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A thought about Carbon Monoxide

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Forum topic by Dallas posted 12-30-2014 07:25 PM 1248 views 0 times favorited 23 replies Add to Favorites Watch
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Dallas

3599 posts in 1953 days


12-30-2014 07:25 PM

Years ago I worked as the IT guy for a small electric utility.
In order to smoke I had to go outside, (our servers needed clean air).
Next door to us was a workshop where they did a lot of things, some engineering, some chemistry, some electronics.

One thing they invented was a system to kill anything living in potable water or in a hospital situation. This included Blood plasma and sometimes regular fresh blood. The fresh blood would need to be run through an oxygenator to be used afterward.

Interestingly, all of this cleansing, death and destruction was because the system used carbon monoxide.
Carbon Monoxide will kill any living cell in short order. If it could be fed to a cancerous growth without involving the surrounding healthy tissue, it would kill the cancer in seconds with out danger of the cancer spreading.

Now to my thought:

If you find critters like powder post beetles in a piece you have built and finished, could you put the piece in a large bag and fill it with exhaust from a car?
Yes, I know that there will be a lot of water vapor, that is what modern cars make, but there is still an element of CO in the mix, along with other things.

Filter the moisture, let the gas through… that could be accomplished in a lot of ways, it’s not my job to perfect it, only to pose the question, but this seems like it might have possibilities.

-- Improvise.... Adapt...... Overcome!


23 replies so far

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dawsonbob

1919 posts in 1221 days


#1 posted 12-30-2014 07:28 PM

Interesting. I’ll watch this thread; should be a good one.

-- Mistakes are what pave the road to perfection

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dhazelton

2325 posts in 1762 days


#2 posted 12-30-2014 07:38 PM

Insects don’t have lungs so don’t ‘breathe’ oxygen technically, but they do need it to survive. And they give off carbon dioxide like we do. So yes – I would say you can kill them with CO. But would you kill all the eggs they leave behind in wood?

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higtron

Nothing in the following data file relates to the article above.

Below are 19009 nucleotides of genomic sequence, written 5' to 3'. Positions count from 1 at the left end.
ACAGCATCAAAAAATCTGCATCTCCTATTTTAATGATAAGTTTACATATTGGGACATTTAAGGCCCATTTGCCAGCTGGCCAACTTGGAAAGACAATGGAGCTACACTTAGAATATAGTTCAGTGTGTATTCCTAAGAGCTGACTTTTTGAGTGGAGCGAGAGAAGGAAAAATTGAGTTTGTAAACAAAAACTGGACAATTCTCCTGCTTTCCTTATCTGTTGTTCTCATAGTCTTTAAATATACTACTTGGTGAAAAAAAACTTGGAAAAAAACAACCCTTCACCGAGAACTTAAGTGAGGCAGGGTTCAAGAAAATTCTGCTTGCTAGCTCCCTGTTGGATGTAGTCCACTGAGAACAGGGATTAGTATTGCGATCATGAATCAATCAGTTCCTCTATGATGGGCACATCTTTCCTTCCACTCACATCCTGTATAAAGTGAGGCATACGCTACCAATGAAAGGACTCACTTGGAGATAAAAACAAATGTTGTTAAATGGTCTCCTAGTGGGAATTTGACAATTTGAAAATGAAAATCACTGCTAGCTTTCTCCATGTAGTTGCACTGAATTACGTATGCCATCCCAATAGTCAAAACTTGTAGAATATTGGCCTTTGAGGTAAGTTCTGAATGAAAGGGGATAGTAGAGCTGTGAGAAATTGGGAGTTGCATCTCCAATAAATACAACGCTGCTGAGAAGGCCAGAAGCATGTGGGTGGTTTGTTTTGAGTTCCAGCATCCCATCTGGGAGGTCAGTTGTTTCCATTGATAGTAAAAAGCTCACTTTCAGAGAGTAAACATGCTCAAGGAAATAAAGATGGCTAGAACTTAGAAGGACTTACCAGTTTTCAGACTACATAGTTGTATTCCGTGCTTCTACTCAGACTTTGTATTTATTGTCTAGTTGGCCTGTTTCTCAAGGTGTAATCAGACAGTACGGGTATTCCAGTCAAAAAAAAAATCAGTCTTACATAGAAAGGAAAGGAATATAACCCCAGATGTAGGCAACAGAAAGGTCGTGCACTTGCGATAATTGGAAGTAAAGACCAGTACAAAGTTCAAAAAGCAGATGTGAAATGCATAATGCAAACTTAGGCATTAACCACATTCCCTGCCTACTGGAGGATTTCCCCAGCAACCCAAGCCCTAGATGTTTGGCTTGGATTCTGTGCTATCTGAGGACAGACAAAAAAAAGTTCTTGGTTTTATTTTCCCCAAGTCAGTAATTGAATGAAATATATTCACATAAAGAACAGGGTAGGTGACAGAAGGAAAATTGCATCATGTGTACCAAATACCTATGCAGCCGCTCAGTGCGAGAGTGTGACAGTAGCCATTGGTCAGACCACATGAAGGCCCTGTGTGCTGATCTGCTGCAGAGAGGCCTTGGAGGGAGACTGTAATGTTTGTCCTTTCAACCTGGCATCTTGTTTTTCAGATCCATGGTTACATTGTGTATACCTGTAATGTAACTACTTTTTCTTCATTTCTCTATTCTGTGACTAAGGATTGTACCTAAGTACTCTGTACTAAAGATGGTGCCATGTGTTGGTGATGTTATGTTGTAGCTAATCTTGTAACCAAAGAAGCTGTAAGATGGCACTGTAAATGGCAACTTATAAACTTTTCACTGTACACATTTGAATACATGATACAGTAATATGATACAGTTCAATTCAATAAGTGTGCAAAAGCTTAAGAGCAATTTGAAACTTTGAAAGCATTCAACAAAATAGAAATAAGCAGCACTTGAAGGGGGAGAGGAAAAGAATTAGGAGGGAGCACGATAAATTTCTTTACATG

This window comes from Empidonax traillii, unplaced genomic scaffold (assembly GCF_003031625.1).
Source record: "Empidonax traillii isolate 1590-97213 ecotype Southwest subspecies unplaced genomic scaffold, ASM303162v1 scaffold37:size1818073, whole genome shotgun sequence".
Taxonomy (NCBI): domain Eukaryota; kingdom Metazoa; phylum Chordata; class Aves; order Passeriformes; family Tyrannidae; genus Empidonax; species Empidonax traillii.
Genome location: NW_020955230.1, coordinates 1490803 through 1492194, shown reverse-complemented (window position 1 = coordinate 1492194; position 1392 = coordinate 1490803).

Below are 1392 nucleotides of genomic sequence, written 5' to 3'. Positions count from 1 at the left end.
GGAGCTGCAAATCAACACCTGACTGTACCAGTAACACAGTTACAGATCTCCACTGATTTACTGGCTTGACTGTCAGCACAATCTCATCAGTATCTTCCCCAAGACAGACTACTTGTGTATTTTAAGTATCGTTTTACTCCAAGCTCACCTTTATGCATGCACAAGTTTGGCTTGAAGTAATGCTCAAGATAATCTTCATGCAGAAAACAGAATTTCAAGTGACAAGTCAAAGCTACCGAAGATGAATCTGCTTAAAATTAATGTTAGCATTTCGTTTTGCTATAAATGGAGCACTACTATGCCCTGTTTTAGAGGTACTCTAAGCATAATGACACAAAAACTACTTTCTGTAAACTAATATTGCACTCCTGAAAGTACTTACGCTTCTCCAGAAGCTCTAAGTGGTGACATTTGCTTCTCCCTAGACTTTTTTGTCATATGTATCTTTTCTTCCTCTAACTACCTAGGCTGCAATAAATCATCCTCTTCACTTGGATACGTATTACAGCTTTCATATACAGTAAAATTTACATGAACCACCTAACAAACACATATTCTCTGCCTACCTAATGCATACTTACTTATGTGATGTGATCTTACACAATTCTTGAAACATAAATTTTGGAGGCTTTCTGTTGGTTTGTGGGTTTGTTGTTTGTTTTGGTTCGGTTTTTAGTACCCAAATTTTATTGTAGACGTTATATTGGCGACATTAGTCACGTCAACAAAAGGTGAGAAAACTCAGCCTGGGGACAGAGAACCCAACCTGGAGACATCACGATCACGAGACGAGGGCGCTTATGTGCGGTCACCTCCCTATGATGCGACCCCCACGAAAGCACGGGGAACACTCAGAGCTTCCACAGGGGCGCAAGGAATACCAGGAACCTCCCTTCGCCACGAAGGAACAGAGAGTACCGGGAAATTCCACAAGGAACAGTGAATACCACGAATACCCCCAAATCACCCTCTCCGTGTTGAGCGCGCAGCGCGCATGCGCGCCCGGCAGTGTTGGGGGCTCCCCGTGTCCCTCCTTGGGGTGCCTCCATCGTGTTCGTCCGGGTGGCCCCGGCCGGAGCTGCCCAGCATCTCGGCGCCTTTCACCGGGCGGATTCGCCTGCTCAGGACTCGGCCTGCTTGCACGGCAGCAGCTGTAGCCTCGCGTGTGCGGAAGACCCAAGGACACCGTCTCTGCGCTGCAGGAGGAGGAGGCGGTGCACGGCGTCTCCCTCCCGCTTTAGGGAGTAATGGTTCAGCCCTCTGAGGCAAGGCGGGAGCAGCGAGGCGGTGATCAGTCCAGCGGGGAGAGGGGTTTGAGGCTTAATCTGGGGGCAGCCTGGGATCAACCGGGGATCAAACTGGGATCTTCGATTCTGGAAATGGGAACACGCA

207 posts in 2143 days


#3 posted 12-30-2014 08:03 PM

Could this work on ex-wives, and bosses?

-- A friend will help you move, a good friend will help you move a body

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TopamaxSurvivor

17672 posts in 3142 days


#4 posted 12-30-2014 08:22 PM

Good idea. let us know how it works.

-- Bob in WW ~ "some old things are lovely, warm still with life ... of the forgotten men who made them." - D.H. Lawrence

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Dallas

3599 posts in 1953 days


#5 posted 12-30-2014 08:25 PM

dhazelton, Actually, insects do breath oxygen through various means. Most breath through the joints in it’s body.
We protect the gardens around here with diatomaceous earth. It is non hazardous, non poisonous and safe for pets.
Diatomaceous earth is made up of diatomes, little critters that lived millions of years ago. What is left is the shells, which are very good at filtration, but also each piece is razor sharp.
It gets into the insects joints and cuts them all up so they can’t transfer air.

-- Improvise.... Adapt...... Overcome!

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RRBOU

136 posts in 1758 days


#6 posted 12-30-2014 08:33 PM



dhazelton, Actually, insects do breath oxygen through various means. Most breath through the joints in it s body.
We protect the gardens around here with diatomaceous earth. It is non hazardous, non poisonous and safe for pets.
Diatomaceous earth is made up of diatomes, little critters that lived millions of years ago. What is left is the shelss, which are very good at filtration, but also each piece is razor sharp. It gets into the insects joints and cuts them all up so they can t transfer air.